Application/Praxis Feminist scholar Elizabeth Grosz contends that we experience space as “the ongoing possibility of a different inhabitation, a formulation that deemphasizes the primacy of the plan or the architectural blueprints, aptly invokes dynamism over stasis, and names becoming over being” (8). She sees cyberspace as the location to achieve the rhizomic ideal, breaking the grip of oppressive binary power structures. Rhodes and Alexander concur and explain how “questions of place and space are crucial if we insist on embodied and ethical commitments to justice.” With this choric element, they, in turn, deploy the underpinning juxtapositions of social justice and rhetoric in digital space and go on to review and revise the rhizome’s six theoretical principles: Connection, heterogeneity, multiplicity, signifying rupture, cartography, and decalcomania (Rhodes and Alexander). Digital application of rhizomic theory has met resistance, however. Critics cite political implications, arguing that Deleuze and Guattari's acentric and multiplicitous rhizome, as opposed to the hierarchy of the tree that “reinforces notions of centrality of authority, state control, and dominance,” falls short when applied to digital media, network, and hypertext theory (“Rhizome” Biology Dictionary; Gartler). Some argue that even the structure of URLs mimic “tree-like” hierarchies and that the Internet is “itself a structure with a tree-like Root whose centralized features have been cited as ripe for domination” (Gartler). The Critical Art Ensemble describes the Internet as “too hierarchical,” stating that the “root structure” of the Internet provides an easy means for traditional power structures to adapt oppressive tactics by becoming, in effect, “nomadic” (cited in Gartler; “Rhizome” The Chicago School of Media Theory).
Implications and Predictions However, the rhizome continues to take root in digital rhetorical theory with practical and pedagogical implications. For example, pioneering rhetors like Rhodes and Alexander and Rhizcomic creator Jason Helms utilize rhizomic techniques to deliver innovative digital content “with middles everywhere and no center to be found.” Estee Beck invokes the ethicality and agency of "invisible digital identities" in decentered digital communities that are always online (125). Kathleen Yancey contends that “the proliferation of writing outside the academy” demands that we “approach issues of digital delivery as an often rhizomatic process” (297, 298); she illuminates how we are now witnessing the creation of “a writing public made plural,” that “sound[s] a moment for composition in a new key” (300, 299). The rhizome, thus, becomes less a theoretical perspective for understanding digital rhetoric than a trans-dimensional hierarchy-breaking injunction meant to restructure our modes and methods of thought about rhetoric and our interactions within digital rhetorical communities.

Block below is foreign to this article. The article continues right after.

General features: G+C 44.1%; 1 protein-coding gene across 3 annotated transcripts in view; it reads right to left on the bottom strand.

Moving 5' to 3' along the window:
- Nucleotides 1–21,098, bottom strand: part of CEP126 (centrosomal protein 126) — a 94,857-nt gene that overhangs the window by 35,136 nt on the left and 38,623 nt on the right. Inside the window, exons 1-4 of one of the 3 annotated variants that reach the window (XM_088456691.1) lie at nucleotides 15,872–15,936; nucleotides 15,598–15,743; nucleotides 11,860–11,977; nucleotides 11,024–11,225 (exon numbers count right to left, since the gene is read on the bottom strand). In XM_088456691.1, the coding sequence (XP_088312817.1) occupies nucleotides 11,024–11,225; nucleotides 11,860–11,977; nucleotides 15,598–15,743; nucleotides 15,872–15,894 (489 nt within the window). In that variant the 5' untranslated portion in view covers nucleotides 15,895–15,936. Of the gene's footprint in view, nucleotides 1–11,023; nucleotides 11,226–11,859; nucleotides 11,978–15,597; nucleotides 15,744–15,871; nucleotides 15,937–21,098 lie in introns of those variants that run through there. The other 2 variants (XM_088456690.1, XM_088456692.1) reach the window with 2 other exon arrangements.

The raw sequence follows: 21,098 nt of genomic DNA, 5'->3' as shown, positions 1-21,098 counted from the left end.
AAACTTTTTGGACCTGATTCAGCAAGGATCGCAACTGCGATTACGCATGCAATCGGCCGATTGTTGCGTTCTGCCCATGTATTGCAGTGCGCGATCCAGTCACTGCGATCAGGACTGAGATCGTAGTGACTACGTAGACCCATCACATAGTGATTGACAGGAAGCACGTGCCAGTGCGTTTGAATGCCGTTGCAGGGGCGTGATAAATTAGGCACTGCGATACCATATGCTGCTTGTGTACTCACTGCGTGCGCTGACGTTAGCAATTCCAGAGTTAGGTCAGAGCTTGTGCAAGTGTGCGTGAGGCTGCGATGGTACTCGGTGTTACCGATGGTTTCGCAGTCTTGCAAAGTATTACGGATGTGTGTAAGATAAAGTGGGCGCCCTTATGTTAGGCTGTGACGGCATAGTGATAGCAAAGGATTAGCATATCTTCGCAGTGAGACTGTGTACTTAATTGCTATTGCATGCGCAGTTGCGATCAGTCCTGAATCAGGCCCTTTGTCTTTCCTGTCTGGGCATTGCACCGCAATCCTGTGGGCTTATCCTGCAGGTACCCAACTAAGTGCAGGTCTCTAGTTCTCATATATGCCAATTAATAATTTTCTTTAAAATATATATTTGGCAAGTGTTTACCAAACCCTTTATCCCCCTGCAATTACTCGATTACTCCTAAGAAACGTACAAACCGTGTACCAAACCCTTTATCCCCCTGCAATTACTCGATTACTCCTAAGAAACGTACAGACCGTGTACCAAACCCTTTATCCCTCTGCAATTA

Beck, Estee. N. “The Invisible Digital Identity: Assemblages in Digital Networks.” Computers and Composition, vol. 35,Mar. 2015, pp. 125-140, doi:10.1016/j.compcom.2015.01.005. Accessed 12 Feb. 2018.
Carter, Michael. “Problem Solving Reconsidered: A Pluralistic Theory of Problems.” College English, vol. 5, 1988, pp. 551+, doi:10.2307/377491. Accessed 10 Feb. 2018. Deleuze, Gilles, and Félix Guattari. A Thousand Plateaus: Capitalism and Schizophrenia, B. Massumi, translator. 21 Dec. 1987, pp. 1-632, www.projectlamar.com/media/A-Thousand-Plateaus.pdf. Accessed 14 Feb. 2018.
Grosz, Elizabeth. “Architecture from the Outside. Essays on Virtual and Real Space.” June, 2001, pp. 1-243, monoskop.org/images/8/80/Grosz_Elizabeth_Architecture_from_the_Outside_Essays_on_Virtual_and_Real_Space.pdf. Accessed 10 Feb. 2018.
Hassan, Ihab. “Toward a Concept of Postmodernism.” The Postmodern Turn, 1987, pp. 1-10, faculty.georgetown.edu/irvinem/theory/HassanPoMo.pdf. Accessed 16 Feb. 2018.
Jung, Carl. G. “Full Text of ‘Memories, Dreams, Reflections Carl Jung’," edited by A. Jaffe; R. Winston and C. Winston, translators, 1961, www.archive.org/stream/MemoriesDreamsReflectionsCarlJung/Memories,%20Dreams,%20Reflections%20-%20Carl%20Jung_djvu.txt. Accessed 12 Feb. 2018.
“Rhizome.” The Chicago School of Media Theory, 2018, www.lucian.uchicago.edu/blogs/mediatheory/keywords/rhizome/. Accessed 11 Feb. 2018.
Rhodes, Jacqueline, and Jonathan Alexander. “Techne: Queer Meditations on Writing the Self.” www.ccdigitalpress.org/techne/toc.html. Accessed 17 Feb. 2018.
Yancey, Kathleen. B. “Made Not Only in Words: Compositions in a New Key.” College Composition and Communication, vol. 56, no. 2, 2004, pp. 299-328, msu.edu/~webbsuza/110-SUMMER-12/CompositionInANewKey.pdf. Accessed 13 Feb. 2018.